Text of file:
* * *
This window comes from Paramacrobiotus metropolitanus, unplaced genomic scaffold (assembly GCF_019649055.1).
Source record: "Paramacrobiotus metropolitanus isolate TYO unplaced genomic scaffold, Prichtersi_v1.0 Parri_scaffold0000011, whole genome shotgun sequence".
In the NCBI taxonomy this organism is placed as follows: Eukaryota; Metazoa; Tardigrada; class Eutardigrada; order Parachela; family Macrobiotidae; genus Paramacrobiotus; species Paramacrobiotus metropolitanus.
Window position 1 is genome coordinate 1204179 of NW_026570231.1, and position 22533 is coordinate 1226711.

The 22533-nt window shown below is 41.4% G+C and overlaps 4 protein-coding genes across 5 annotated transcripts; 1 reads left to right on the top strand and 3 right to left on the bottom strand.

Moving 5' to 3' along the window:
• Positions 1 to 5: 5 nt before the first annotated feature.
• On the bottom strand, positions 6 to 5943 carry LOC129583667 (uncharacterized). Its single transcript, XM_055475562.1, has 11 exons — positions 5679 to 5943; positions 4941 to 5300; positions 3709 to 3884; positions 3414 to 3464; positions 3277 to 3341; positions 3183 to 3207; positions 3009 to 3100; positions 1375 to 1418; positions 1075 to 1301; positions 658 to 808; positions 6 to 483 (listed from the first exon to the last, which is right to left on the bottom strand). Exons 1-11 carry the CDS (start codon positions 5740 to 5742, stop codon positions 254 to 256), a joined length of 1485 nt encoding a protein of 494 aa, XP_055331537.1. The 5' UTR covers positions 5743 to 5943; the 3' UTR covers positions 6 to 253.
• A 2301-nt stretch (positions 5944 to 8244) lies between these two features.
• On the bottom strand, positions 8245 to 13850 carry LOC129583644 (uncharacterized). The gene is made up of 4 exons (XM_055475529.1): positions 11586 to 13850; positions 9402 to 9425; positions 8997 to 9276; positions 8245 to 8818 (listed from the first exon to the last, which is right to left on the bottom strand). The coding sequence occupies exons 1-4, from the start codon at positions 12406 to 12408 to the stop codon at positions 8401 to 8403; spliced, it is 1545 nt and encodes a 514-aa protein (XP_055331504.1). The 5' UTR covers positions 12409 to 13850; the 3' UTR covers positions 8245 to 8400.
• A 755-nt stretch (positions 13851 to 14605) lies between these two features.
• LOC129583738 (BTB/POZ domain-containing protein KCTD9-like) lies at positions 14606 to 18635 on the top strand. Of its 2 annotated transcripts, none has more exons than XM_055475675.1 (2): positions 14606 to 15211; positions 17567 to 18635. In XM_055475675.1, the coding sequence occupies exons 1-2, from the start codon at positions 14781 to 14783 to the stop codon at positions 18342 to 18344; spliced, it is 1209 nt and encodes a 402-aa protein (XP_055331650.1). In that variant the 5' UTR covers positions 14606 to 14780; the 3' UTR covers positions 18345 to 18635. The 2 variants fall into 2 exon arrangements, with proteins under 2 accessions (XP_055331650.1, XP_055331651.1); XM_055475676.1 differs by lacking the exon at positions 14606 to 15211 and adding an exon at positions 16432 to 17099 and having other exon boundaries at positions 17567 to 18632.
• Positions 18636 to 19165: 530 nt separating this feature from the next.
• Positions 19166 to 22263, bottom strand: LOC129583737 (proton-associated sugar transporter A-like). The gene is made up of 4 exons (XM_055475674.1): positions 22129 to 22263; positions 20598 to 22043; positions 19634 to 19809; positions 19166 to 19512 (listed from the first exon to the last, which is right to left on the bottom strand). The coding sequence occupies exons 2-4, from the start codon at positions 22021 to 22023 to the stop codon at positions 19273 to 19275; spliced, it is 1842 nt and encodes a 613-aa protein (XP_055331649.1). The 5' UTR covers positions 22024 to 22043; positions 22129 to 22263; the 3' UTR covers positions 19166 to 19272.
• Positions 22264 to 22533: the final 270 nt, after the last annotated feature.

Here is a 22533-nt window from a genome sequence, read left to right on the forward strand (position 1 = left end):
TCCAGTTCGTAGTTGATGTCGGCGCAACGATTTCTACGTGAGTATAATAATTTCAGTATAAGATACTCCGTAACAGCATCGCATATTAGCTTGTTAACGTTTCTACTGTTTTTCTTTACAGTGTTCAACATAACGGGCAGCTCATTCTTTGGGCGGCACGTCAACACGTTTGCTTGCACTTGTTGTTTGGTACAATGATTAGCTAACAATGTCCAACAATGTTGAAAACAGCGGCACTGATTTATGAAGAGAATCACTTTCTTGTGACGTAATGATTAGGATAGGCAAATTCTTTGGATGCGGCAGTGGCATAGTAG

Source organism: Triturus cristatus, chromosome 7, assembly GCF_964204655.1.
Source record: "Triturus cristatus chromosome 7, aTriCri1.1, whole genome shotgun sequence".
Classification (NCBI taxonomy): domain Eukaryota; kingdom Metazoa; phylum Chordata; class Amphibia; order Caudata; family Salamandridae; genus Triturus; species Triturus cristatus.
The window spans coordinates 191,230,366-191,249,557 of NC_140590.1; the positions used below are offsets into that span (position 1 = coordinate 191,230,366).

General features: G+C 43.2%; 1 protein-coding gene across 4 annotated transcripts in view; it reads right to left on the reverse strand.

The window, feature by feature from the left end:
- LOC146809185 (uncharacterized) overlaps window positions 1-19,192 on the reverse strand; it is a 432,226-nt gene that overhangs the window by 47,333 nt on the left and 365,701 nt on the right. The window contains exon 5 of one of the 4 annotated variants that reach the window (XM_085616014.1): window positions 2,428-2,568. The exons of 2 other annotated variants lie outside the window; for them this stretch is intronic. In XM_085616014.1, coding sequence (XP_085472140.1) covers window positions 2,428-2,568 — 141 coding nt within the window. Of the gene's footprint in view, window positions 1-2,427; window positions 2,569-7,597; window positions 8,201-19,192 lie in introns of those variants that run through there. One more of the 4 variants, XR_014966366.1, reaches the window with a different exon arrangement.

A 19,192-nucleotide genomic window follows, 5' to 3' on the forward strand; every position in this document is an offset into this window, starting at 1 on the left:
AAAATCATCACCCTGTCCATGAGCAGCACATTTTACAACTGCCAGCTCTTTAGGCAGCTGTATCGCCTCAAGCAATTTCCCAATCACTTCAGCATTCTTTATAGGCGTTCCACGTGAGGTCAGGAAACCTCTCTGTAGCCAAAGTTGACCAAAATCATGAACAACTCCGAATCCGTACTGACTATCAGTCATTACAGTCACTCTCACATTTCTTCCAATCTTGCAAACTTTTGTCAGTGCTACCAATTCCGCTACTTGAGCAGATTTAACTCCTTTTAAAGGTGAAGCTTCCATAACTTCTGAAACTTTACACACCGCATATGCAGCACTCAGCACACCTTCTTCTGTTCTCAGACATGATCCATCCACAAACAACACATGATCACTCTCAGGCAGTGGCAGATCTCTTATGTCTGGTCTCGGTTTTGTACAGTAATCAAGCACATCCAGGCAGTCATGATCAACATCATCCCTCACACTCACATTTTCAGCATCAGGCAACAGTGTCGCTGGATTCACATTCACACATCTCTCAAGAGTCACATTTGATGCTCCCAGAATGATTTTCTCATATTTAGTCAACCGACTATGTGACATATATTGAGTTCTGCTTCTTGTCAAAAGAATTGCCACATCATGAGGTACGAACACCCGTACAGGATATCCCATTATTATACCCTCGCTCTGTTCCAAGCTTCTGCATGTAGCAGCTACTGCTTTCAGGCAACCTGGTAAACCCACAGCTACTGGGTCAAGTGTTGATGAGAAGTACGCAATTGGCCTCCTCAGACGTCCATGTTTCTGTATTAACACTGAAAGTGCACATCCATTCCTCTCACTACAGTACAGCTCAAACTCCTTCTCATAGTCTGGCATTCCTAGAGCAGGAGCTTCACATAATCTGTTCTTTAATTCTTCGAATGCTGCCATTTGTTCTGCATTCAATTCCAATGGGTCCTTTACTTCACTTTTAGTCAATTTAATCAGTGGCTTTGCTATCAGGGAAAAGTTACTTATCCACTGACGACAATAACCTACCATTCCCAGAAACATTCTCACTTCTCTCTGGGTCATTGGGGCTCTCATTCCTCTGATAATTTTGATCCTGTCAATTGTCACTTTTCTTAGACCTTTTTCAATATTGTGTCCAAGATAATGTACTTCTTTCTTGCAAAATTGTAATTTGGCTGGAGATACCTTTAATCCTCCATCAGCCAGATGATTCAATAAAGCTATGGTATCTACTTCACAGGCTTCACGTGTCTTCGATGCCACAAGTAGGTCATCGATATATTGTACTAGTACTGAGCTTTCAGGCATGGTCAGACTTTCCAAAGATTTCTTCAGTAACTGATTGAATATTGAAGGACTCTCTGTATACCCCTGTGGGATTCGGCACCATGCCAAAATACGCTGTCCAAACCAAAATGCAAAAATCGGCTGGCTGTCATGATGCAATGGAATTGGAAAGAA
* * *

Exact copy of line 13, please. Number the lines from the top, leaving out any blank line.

• Positions 18636 to 19165: 530 nt separating this feature from the next.